March is Pharmacist Awareness Month (PAM) -- the perfect time to celebrate pharmacists' expertise and the important role they play in delivering quality care to patients!
This year, we're encouraging everyone to Rethink Pharmacy by considering the different roles that pharmacists play in your community. While community pharmacists play an invaluable role in our communities, today’s pharmacists are expanding on their knowledge, training and expertise and contributing to a healthcare agenda.
Meet the pharmacists across Ontario and how they are making a difference in your community:
1. Community Pharmacists
Many people know about community pharmacists, but may not be aware of what they are actually doing behind the pharmacy counter. Services provided by community pharmacists have expanded over the past few years, and include: administering the flu shot, helping people quit smoking, and reviewing medication lists through the MedsCheck program. Meet Stacey D’Angelo.
2. Hospital Pharmacists
Pharmacists who work in hospitals are there to make sure your medications are right for you. You might meet a pharmacist in cancer care, mental health, the emergency department, pediatrics, cardiology, or any other department. These pharmacists review your medications when you first arrive at the hospital, during your hospital stay, and before you go home to ensure that you continue taking all the correct medications when you leave the hospital.
3. Family Health Team Pharmacists
Some pharmacists work as part of Family Health Teams (FHTs) alongside family doctors, nurses, nurse practitioners, dietitians, social workers, and other healthcare professionals. Pharmacists in FHTs are committed to improving medication use and are a great resource for all patients that are part of a FHT. Meet Heather Foley.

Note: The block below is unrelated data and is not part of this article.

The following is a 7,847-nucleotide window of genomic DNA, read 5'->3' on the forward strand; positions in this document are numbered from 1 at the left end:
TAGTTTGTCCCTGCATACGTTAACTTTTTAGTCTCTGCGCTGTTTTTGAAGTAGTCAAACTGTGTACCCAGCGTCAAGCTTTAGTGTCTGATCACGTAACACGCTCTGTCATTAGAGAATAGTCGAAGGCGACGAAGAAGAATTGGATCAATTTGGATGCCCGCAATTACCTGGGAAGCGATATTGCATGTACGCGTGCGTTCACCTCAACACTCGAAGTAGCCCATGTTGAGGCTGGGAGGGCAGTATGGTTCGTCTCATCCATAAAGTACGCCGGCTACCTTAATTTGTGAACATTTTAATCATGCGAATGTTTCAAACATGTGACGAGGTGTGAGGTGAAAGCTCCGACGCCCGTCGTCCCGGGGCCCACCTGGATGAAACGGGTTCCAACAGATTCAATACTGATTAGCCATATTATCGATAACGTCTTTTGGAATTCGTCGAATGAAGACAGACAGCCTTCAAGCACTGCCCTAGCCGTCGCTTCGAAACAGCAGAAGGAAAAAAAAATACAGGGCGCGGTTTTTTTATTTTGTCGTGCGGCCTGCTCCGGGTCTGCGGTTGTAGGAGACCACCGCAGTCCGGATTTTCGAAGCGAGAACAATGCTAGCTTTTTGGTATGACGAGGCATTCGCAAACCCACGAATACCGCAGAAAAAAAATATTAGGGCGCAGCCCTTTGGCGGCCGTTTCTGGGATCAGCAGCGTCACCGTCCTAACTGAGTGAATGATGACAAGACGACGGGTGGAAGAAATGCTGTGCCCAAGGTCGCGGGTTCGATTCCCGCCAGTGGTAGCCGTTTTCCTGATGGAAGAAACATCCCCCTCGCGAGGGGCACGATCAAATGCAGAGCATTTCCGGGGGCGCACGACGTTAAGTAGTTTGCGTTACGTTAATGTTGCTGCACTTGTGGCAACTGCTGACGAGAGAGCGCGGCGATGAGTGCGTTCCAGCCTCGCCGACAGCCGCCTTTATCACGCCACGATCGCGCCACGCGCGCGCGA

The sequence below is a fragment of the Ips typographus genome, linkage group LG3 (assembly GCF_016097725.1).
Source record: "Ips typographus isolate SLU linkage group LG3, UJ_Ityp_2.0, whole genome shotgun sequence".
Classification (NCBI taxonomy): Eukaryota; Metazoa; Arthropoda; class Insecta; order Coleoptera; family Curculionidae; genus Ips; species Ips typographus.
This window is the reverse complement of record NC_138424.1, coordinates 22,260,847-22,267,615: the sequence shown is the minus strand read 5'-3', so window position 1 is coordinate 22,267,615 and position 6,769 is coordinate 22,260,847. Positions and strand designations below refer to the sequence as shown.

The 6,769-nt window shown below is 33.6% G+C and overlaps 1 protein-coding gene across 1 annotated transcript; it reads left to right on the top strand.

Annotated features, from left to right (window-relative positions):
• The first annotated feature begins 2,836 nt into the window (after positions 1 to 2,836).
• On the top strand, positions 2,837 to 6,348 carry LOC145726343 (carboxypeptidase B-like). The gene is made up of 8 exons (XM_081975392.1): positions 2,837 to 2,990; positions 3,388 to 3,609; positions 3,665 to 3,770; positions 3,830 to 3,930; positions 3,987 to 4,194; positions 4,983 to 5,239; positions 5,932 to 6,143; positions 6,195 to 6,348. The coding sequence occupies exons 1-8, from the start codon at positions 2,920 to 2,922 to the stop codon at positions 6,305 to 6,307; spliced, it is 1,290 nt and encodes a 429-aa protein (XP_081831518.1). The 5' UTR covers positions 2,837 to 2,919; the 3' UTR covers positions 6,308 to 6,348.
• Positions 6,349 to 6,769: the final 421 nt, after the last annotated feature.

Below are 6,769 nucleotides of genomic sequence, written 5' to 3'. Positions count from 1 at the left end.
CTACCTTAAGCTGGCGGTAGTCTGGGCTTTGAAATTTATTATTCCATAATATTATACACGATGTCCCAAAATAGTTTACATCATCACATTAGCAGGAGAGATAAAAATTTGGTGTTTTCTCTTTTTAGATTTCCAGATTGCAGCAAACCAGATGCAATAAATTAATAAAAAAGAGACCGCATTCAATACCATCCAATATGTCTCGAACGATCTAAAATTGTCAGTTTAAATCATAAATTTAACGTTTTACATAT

4. Long-Term Care Pharmacists
Pharmacists working in Long-Term Care (LTC) settings specialize in providing pharmaceutical care to specific patient populations. These patients are typically elderly or aging people, but may also include people with physical or developmental challenges who require the services of a LTC setting. LTC pharmacists are valuable members of the healthcare team and are advocates for safe and appropriate medication use in the LTC setting. Meet Jonathan Lu and Kacie Lunn.
5. Pharmacists in Academia
Pharmacists working in Ontario’s two Schools of Pharmacy (at University of Toronto and University of Waterloo) are responsible for ensuring that faculty and staff have the resources and support they need to deliver outstanding pharmacy education for students, and conducting cutting-edge research that will ultimately improve the health of Canadians. Meet Dave Edwards.
Celebrate Pharmacist Awareness Month with OPA
We want to hear about how you and your patients are celebrating Pharmacist Awareness Month. Share your photos and stories, and watch the OPA social media pages (Facebook and Twitter) for tools and information from OPA.
We also invite you to take advantage of PAM resources to use on your respective social media profiles.